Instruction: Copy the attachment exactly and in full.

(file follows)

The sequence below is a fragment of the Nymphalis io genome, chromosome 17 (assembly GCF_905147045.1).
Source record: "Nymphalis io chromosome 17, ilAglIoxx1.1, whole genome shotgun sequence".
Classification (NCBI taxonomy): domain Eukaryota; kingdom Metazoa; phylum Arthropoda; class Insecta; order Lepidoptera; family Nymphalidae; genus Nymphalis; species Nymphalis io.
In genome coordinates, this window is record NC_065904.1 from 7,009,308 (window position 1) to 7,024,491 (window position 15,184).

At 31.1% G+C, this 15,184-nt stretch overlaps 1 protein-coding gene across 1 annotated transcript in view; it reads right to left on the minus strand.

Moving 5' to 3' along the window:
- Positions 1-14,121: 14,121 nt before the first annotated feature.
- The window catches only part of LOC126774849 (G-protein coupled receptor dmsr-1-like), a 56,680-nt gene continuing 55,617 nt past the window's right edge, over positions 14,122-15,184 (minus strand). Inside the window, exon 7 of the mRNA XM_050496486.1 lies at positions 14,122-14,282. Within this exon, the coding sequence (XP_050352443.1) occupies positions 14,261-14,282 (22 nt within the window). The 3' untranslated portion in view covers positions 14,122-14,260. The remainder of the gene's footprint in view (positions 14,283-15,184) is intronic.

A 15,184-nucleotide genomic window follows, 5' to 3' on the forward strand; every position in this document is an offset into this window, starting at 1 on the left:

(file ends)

The sequence below is a fragment of the Nymphalis io genome, chromosome 17 (assembly GCF_905147045.1).
Source record: "Nymphalis io chromosome 17, ilAglIoxx1.1, whole genome shotgun sequence".
Classification (NCBI taxonomy): domain Eukaryota; kingdom Metazoa; phylum Arthropoda; class Insecta; order Lepidoptera; family Nymphalidae; genus Nymphalis; species Nymphalis io.
In genome coordinates, this window is record NC_065904.1 from 7,009,308 (window position 1) to 7,024,491 (window position 15,184).

At 31.1% G+C, this 15,184-nt stretch overlaps 1 protein-coding gene across 1 annotated transcript in view; it reads right to left on the minus strand.

Moving 5' to 3' along the window:
- Positions 1-14,121: 14,121 nt before the first annotated feature.
- The window catches only part of LOC126774849 (G-protein coupled receptor dmsr-1-like), a 56,680-nt gene continuing 55,617 nt past the window's right edge, over positions 14,122-15,184 (minus strand). Inside the window, exon 7 of the mRNA XM_050496486.1 lies at positions 14,122-14,282. Within this exon, the coding sequence (XP_050352443.1) occupies positions 14,261-14,282 (22 nt within the window). The 3' untranslated portion in view covers positions 14,122-14,260. The remainder of the gene's footprint in view (positions 14,283-15,184) is intronic.

A 15,184-nucleotide genomic window follows, 5' to 3' on the forward strand; every position in this document is an offset into this window, starting at 1 on the left: